A manager at a Sony plant outlines what he believes are the differences between employees in Ireland and Japan.
Irish workers at the Sony factory in Shannon compared unfavourably with Japanese workers, a view which is often at odds with other company's positive views of Irish workers.
Mr Suzuki of the Sony plant in Shannon, County Clare, outlines how Irish workers compare with their Japanese counterparts.
The differences between the two nations relate to the length of service, attitudes to waste, and attitudes to supervision.
In Japan, employees who have been trained by a company usually stay with that company until they are sacked or until they feel they have done enough for the company. In Ireland, he finds that while the company invests money and time in training workers, they still leave and the company fails to get a return on investment. The commercial risk in Ireland is much higher than in Japan. Mr Suzuki believes that Japanese workers have a greater sense of loyalty and obligation to the company as a result of the investment the company has made in their training.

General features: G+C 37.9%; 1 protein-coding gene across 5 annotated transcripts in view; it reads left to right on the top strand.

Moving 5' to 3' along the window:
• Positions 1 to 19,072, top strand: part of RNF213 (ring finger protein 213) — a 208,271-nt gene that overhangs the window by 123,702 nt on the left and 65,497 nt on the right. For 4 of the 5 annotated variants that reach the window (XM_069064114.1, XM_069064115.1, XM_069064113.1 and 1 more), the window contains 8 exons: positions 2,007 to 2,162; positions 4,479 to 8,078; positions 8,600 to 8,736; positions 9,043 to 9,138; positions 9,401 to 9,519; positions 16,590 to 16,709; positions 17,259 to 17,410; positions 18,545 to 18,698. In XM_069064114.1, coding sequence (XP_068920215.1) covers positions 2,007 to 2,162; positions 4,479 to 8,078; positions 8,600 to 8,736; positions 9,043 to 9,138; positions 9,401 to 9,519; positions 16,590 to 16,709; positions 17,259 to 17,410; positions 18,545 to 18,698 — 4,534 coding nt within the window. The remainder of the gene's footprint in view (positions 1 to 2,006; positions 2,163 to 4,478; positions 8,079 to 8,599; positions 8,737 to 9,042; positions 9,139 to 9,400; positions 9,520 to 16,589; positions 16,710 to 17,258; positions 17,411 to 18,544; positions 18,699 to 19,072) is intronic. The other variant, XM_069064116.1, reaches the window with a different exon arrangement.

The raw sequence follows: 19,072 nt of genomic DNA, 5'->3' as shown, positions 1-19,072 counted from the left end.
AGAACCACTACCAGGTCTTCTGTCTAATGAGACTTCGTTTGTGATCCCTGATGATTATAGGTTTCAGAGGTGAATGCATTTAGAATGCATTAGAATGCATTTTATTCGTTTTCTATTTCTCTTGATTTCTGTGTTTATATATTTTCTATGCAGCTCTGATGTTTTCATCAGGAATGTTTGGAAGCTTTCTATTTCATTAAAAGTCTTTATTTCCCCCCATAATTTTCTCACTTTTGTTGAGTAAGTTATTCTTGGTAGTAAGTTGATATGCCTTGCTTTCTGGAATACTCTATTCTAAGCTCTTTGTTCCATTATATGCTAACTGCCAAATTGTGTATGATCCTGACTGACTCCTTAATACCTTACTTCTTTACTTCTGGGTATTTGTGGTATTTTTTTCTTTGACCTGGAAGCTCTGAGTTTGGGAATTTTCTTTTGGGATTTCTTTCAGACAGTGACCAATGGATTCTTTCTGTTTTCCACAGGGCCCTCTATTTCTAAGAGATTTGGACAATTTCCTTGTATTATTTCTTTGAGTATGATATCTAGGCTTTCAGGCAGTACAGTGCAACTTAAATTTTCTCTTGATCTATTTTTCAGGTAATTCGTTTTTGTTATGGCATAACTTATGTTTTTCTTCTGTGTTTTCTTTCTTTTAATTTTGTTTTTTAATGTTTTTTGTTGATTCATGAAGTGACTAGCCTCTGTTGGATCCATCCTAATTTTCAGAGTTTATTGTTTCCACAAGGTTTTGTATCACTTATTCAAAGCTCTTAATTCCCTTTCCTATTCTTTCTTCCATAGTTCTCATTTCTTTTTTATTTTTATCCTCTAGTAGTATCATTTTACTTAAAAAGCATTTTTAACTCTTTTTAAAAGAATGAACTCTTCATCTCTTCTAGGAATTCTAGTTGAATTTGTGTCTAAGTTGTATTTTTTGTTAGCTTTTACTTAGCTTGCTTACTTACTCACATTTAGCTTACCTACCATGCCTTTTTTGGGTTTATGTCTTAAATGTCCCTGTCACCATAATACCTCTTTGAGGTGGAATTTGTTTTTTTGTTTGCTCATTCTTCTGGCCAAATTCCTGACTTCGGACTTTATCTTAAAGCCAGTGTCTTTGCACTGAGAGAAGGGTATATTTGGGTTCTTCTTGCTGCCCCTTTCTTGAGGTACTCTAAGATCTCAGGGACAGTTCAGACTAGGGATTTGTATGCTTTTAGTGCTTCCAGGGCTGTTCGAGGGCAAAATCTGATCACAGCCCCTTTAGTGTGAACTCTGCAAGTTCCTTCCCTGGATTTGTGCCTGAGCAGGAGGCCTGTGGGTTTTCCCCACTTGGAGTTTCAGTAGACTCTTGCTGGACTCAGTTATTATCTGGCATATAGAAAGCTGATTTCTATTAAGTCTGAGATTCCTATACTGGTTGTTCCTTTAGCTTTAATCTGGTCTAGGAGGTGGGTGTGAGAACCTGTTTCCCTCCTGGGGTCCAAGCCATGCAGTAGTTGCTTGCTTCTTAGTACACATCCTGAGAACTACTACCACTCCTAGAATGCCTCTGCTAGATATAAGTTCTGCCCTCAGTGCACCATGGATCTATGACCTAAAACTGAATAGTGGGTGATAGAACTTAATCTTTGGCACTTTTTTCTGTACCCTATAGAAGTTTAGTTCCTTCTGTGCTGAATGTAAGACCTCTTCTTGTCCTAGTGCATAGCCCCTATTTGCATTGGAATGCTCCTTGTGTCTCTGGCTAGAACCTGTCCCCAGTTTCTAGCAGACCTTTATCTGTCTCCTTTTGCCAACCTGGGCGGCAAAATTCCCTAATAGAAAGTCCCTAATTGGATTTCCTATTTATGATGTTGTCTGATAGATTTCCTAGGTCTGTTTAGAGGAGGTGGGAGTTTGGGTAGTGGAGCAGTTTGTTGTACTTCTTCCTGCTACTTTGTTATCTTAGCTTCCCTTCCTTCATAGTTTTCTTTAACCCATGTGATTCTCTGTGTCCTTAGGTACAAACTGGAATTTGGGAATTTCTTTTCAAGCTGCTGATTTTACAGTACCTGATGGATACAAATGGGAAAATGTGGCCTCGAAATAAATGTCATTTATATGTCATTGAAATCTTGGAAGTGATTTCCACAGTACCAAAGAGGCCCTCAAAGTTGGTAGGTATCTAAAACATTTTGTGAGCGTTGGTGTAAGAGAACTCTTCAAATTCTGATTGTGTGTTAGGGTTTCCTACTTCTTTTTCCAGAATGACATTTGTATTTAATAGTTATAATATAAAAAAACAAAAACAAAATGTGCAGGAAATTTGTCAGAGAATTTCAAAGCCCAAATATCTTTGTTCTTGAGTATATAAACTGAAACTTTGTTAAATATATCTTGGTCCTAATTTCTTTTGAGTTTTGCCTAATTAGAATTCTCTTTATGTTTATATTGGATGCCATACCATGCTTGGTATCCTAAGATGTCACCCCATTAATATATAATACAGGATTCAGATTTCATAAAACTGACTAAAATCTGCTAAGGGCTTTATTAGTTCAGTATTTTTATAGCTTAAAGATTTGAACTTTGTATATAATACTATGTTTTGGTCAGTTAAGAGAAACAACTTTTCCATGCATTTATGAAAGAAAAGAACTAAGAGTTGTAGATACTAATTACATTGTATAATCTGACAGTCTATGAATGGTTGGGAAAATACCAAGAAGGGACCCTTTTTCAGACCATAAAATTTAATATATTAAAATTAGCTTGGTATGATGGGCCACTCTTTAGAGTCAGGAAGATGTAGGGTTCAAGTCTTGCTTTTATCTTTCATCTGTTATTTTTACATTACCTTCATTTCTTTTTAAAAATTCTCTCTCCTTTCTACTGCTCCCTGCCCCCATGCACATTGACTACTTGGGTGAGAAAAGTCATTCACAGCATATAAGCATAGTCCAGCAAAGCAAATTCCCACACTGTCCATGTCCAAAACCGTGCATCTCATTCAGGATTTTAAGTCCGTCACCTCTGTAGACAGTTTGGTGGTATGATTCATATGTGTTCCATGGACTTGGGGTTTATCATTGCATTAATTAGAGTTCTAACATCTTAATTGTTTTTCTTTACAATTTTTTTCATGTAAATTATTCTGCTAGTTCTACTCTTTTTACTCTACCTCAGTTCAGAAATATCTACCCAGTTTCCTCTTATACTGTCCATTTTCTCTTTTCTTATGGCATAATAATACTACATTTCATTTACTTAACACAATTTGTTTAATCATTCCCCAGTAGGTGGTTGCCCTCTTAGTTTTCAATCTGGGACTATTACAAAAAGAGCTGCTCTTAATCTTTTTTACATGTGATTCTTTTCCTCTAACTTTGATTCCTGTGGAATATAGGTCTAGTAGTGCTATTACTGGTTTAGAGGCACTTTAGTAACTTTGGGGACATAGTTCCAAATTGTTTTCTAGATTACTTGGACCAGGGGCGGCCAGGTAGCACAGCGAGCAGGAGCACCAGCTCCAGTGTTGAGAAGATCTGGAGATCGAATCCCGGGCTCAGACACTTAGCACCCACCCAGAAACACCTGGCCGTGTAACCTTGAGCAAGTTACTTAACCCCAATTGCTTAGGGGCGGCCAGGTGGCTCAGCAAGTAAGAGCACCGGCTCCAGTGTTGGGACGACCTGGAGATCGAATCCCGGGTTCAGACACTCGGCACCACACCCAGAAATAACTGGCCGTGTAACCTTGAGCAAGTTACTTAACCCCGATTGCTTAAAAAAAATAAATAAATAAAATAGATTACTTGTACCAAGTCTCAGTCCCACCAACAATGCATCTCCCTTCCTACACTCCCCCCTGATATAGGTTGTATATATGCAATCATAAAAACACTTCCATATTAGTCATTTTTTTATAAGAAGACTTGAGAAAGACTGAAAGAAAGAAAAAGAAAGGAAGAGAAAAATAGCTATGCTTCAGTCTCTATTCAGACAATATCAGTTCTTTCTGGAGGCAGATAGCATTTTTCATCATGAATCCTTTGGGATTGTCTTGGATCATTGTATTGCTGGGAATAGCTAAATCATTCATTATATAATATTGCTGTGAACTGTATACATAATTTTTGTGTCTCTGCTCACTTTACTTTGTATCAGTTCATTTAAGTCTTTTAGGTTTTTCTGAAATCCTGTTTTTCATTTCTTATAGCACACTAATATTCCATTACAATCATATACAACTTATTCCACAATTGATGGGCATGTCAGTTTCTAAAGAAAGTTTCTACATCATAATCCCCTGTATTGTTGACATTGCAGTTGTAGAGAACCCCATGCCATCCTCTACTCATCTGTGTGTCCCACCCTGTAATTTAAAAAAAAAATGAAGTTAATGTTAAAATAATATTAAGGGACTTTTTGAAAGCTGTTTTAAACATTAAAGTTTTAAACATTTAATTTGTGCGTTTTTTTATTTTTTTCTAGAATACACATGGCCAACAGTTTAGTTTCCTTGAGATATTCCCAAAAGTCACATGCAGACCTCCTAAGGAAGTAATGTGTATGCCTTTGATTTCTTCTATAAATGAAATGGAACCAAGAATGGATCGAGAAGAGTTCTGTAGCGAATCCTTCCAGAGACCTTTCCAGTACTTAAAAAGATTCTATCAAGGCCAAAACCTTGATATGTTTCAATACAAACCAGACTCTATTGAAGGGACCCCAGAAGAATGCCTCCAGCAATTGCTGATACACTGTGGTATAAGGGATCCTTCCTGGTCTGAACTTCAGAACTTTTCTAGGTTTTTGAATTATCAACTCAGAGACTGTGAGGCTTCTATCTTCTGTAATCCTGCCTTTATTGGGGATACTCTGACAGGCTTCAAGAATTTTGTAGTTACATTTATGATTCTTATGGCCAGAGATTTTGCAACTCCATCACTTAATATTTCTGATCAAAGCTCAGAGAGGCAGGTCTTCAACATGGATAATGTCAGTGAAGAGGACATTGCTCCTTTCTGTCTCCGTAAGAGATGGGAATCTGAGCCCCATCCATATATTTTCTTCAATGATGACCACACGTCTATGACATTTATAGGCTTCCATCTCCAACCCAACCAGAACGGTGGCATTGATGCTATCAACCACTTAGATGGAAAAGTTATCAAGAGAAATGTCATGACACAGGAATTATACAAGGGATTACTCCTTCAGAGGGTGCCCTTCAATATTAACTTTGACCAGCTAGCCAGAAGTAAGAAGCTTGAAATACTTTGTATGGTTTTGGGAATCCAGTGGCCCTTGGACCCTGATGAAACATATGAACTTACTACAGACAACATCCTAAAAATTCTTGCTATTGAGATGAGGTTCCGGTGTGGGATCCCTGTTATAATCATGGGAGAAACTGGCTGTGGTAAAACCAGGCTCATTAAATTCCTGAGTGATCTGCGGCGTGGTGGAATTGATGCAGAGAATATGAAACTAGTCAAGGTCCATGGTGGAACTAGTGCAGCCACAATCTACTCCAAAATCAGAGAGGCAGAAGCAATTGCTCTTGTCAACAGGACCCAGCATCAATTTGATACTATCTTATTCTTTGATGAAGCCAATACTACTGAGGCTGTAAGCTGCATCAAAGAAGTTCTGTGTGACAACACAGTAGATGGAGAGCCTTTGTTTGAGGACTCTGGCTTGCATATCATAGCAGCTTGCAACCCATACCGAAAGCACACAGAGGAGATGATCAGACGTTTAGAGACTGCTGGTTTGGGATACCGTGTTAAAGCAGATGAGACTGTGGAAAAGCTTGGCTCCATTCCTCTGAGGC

The people working in this country have the opportunity of going abroad without any government restriction which we have in Japan.
For Mr Suzuki, not many Irish workers think very carefully about the value of the components they are handling.
Mr Suzuki believes that the supervisors in Ireland are a little too gentle in their approach to the workers.
They're a little bit afraid of telling the workers what to do and what to improve. In Japan, no supervisors will be afraid of their workers. Their main interest is to get the job done. If the job has to be done, then they take very active action to get the workers to do the work.
Despite all of this, Mr Suzuki does not believe that Irish workers are bad workers, but rather they require more investment to encourage them to become good workers.
This episode of 'Broadsheet' was broadcast on 30 August 1963. The reporter is John O'Donoghue.